To me, within this concept are the elements by which we may explain gods, goddesses and other forms of divine beings which we may perceive of. In Hinduism, for example, there is the expression Namasté which is often interpreted to mean “I bow to the divine in you.” I too believe the divine resides not only outside of ourselves but also within each and every one of us. From ancient Celtic sources I get the concept of ghosti which relates to not only the guest/host relationship between ourselves and other people but also between ourselves and our deities. So, taking this into consideration, my concept basically is that as conscious parts of the divine fabric ourselves, and having been descended from our ancestors who also believed, we are all essentially co-creators of the world we live in. The guest/host relationship between ourselves and our deities boils down to this to me. The gods have always been and always will be because the divine energy of their creation is eternal and lives within us. We need them and they need us for our mutual growth and manifestation. So, if several million people throughout the world believe the goddess Brighid exists and have a concept and perception of her then that is a lot of collective energy and intent. With that much energy and intent, how could that goddess help but to manifest and exist? That is my personal take on it but some may have another take. Pondering these great mysteries of the divine and sharing our perceptions with one another is what makes getting together with other Pagans such a great thing I think.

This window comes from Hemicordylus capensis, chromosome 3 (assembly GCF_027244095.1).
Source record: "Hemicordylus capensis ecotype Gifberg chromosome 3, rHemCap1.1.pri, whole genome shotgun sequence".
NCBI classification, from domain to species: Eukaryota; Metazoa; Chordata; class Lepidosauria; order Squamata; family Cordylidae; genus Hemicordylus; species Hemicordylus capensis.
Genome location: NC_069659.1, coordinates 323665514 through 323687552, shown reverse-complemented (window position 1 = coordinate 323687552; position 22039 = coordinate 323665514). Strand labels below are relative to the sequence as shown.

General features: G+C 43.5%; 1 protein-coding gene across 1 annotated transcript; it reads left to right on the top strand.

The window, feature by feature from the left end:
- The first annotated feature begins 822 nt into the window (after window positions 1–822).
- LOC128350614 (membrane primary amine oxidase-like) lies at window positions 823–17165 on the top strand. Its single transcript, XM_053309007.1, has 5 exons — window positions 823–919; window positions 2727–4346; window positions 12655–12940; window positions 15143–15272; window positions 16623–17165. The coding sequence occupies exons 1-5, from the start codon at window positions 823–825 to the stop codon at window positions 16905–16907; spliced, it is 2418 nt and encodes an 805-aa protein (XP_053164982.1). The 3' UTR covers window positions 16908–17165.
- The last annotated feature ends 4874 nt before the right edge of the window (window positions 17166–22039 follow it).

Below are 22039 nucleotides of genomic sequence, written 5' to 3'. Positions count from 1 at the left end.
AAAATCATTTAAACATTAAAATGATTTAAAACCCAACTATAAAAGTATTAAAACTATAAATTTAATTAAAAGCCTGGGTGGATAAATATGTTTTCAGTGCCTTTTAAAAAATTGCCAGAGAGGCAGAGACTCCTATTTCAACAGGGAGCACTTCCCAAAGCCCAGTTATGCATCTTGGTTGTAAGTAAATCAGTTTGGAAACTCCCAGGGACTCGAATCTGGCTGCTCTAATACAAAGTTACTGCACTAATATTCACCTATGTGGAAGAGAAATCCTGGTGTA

The field of quantum physics has taught us that by merely observing something we change it. The interaction between one consciousness within the fabric of creation and another is unmistakable. Not to mention inherited memory and self organization of systems as put forth by Rupert Sheldrake when he speaks of morphic resonance (a fascinating scientific theory by the way). What I’m getting at here is that if our ancestors believed in these gods and through inherited memory these deities live on and are self organized or manifested from the creative energy of the universe, then we in turn believe in these same deities, then they just, simply are. Your perception may be different and I would like to invite you to come share yours with us on our Temple Forum so that perhaps together we may all grow and learn.